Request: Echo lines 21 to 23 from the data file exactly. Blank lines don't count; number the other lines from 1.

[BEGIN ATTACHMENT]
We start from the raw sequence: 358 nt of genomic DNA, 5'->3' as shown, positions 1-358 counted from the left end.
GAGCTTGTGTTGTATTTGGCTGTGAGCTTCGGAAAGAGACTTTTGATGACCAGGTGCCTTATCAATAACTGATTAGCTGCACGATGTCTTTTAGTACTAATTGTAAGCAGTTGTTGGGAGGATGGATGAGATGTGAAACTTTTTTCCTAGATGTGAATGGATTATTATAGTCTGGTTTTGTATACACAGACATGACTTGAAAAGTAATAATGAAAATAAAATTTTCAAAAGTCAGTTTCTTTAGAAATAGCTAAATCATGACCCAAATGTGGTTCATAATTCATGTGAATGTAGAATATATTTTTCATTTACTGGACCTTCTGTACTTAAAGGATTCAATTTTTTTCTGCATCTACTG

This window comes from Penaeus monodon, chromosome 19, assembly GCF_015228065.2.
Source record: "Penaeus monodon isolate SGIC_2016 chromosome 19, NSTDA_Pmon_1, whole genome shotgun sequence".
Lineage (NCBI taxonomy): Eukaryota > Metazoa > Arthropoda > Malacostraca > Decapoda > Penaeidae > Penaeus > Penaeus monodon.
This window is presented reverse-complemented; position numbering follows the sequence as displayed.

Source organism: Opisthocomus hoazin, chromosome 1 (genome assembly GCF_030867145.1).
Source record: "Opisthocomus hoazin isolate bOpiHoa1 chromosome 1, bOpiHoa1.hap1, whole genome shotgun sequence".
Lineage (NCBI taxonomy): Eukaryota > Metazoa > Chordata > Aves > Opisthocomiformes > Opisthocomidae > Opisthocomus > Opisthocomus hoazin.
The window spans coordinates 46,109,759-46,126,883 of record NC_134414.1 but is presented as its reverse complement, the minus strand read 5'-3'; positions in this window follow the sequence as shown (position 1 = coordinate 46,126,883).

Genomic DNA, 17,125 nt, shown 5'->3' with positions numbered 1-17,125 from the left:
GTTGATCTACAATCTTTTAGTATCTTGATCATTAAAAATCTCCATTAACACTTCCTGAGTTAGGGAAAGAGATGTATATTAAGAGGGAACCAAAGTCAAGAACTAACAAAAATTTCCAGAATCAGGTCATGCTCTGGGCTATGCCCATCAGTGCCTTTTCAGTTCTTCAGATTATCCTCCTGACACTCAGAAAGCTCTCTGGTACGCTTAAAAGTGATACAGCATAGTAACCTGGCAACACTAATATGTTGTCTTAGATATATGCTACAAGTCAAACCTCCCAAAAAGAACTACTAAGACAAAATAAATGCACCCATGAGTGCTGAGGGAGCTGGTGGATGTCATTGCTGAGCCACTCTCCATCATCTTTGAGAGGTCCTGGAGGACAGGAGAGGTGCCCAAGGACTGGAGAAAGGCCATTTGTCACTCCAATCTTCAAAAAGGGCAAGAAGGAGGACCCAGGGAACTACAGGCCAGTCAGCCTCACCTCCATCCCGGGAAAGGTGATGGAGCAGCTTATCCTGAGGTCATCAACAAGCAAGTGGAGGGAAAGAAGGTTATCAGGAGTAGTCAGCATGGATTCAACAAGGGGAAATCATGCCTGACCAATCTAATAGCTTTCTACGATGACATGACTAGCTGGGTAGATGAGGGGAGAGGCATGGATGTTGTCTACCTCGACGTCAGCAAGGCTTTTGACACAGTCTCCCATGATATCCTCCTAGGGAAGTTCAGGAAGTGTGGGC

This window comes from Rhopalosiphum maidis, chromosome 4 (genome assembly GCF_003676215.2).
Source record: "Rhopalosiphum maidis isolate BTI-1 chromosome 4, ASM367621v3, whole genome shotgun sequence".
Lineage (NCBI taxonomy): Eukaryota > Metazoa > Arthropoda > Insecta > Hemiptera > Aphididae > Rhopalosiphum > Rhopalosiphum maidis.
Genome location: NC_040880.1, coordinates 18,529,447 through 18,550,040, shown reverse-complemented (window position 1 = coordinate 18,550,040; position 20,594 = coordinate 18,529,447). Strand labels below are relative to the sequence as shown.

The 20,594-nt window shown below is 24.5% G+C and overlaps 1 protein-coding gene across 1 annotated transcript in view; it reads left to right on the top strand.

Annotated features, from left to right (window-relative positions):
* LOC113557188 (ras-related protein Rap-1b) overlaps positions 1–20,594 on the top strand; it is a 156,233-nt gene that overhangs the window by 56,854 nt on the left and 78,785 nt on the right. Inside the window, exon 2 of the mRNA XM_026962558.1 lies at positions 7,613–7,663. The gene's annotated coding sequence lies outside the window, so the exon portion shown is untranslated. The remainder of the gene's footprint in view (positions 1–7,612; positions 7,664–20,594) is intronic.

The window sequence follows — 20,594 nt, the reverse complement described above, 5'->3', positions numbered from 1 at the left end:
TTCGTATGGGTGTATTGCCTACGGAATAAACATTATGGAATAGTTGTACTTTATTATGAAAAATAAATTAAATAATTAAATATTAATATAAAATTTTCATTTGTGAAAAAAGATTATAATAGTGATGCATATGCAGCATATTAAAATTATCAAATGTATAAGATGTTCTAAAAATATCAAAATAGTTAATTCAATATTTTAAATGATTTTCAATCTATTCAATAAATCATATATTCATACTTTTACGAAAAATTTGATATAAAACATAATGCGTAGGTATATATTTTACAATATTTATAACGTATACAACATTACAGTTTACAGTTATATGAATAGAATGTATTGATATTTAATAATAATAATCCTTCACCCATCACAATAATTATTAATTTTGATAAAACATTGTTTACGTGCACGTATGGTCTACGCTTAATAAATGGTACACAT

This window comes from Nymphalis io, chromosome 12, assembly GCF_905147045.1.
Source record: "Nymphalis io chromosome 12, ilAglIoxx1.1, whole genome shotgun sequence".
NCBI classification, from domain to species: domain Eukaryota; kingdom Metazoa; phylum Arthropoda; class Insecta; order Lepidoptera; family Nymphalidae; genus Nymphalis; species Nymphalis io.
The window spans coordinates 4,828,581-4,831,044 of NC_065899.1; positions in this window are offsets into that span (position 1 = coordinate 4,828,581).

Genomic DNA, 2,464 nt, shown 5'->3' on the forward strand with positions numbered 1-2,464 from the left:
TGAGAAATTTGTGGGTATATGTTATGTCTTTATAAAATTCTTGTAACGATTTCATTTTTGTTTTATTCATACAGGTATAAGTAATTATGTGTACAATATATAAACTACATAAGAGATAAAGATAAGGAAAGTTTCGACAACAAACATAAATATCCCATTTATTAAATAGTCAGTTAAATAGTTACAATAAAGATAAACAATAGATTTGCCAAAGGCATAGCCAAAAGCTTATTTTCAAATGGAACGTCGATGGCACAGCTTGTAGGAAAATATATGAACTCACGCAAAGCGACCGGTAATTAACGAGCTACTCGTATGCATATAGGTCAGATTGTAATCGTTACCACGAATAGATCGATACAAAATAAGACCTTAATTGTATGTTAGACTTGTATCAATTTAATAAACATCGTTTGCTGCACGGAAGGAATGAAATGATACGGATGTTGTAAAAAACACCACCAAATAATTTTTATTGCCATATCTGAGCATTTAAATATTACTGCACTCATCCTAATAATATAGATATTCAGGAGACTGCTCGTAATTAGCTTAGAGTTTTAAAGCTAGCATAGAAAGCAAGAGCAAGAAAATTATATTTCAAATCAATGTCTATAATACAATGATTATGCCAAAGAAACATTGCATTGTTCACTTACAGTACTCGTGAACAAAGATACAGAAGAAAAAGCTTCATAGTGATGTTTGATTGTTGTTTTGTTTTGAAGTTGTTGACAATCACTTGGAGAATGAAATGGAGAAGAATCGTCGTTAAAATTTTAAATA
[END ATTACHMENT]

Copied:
TTCGTATGGGTGTATTGCCTACGGAATAAACATTATGGAATAGTTGTACTTTATTATGAAAAATAAATTAAATAATTAAATATTAATATAAAATTTTCATTTGTGAAAAAAGATTATAATAGTGATGCATATGCAGCATATTAAAATTATCAAATGTATAAGATGTTCTAAAAATATCAAAATAGTTAATTCAATATTTTAAATGATTTTCAATCTATTCAATAAATCATATATTCATACTTTTACGAAAAATTTGATATAAAACATAATGCGTAGGTATATATTTTACAATATTTATAACGTATACAACATTACAGTTTACAGTTATATGAATAGAATGTATTGATATTTAATAATAATAATCCTTCACCCATCACAATAATTATTAATTTTGATAAAACATTGTTTACGTGCACGTATGGTCTACGCTTAATAAATGGTACACAT

This window comes from Nymphalis io, chromosome 12, assembly GCF_905147045.1.
Source record: "Nymphalis io chromosome 12, ilAglIoxx1.1, whole genome shotgun sequence".